Project Details

Description

DESCRIPTION (provided by applicant): MHC class II molecules are loaded with their peptide cargo in endosomal compartments. This process is catalyzed by the class ll-like molecule, HLA-DM (DM; H2-M in mice). HLA-DO (DO; H2-O in mice), an MHC-encoded, class ll-like molecule, associates with DM both during and after transport to endosomal compartments. Intriguingly, unlike all other components of the class II processing pathway, DO expression is restricted to B cells and thymic epithelial cells. It is now clear that DO modifies the peptide loading activity of DM. Less clear is the net effect of DO; DO can promote or inhibit class II peptide loading depending on the experimental system. The restricted expression of DO/H2-O to B cells has led us to hypothesize that H2-O exerts its affects predominantly on antigens (Ags) internalized via the B cell receptor (BCR). Our preliminary data shows that BCR ligation causes rapid dissociation of H2-O from H2-M and, also a dramatic compartmentalization of free H2-M with the internalized BCR. Focusing the critical components of Ag presentation within one compartment clearly suggests a mechanism by which H2-O substantially enhances class II presentation only after the BCR engagement of the BCR with Ag. Such an "Ag focusing" mechanism would appear to be critical for T-dependent B cell immune responses, particularly for B cells expressing low affinity BCR. These concepts will be directly examined in this application. In aim 1 we will 1) confirm and extend our studies examining H2-O dissociation from H2-M in BCR-ligated cells; 2) identify the subcellular compartments to which H2-O and H2-M traffic; and 3) examine the impact that H2-O dissociation has on class II presentation. In aim 2, we will determine the role H2-O plays in T cell-dependent immune response in vivo. The effect of H2-O expression on T cell-dependent, antigen specific antibody responses and germinal center formation will be examined. We will also study the impact of H2-O on somatic hypermutation, affinity maturation and B cell positive selection. The proposed studies will elucidate the role of H2-O in the class II antigen-processing pathway in vivo, during immune responses. These studies are relevant for tumor immunity, autoimmunity and vaccine development.Description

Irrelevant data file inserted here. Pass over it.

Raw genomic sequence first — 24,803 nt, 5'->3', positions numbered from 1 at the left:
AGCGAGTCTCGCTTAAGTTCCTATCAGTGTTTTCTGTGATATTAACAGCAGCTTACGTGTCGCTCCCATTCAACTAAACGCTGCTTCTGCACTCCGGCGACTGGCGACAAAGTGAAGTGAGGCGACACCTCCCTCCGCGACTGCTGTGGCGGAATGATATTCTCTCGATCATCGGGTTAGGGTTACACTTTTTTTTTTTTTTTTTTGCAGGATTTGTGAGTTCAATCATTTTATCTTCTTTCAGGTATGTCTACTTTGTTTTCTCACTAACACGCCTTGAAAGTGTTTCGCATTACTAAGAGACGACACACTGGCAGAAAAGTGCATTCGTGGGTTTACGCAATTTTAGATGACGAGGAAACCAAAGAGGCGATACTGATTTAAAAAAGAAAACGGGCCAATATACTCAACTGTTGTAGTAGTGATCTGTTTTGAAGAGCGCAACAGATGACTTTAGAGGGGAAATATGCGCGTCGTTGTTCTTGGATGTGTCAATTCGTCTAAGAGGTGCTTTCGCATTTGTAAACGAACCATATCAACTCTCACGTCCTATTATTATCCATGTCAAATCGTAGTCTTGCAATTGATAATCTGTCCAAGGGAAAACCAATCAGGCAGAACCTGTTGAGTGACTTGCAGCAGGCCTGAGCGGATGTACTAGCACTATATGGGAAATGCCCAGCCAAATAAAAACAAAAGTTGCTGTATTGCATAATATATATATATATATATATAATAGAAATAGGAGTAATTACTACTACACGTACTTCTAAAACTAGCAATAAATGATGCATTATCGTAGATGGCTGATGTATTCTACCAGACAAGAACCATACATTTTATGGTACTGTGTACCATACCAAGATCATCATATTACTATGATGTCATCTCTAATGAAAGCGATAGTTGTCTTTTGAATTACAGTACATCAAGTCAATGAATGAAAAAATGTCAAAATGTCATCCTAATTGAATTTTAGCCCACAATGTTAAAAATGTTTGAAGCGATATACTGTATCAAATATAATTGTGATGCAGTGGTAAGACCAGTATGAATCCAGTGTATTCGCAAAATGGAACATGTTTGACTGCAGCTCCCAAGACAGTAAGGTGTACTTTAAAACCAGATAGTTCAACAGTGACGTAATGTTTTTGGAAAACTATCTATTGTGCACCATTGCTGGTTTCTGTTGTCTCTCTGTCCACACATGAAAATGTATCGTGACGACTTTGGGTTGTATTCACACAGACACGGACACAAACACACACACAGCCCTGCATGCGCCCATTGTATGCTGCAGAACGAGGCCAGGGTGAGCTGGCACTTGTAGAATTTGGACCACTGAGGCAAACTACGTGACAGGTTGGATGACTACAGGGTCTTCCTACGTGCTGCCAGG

StatusFinished
Effective start/end date2/15/051/31/11

Funding

  • National Institutes of Health: $408,665.00
  • National Institutes of Health: $418,500.00
  • National Institutes of Health: $424,620.00
  • National Institutes of Health: $432,844.00
  • National Institutes of Health: $424,620.00

ASJC

  • Medicine(all)
  • Immunology and Microbiology(all)

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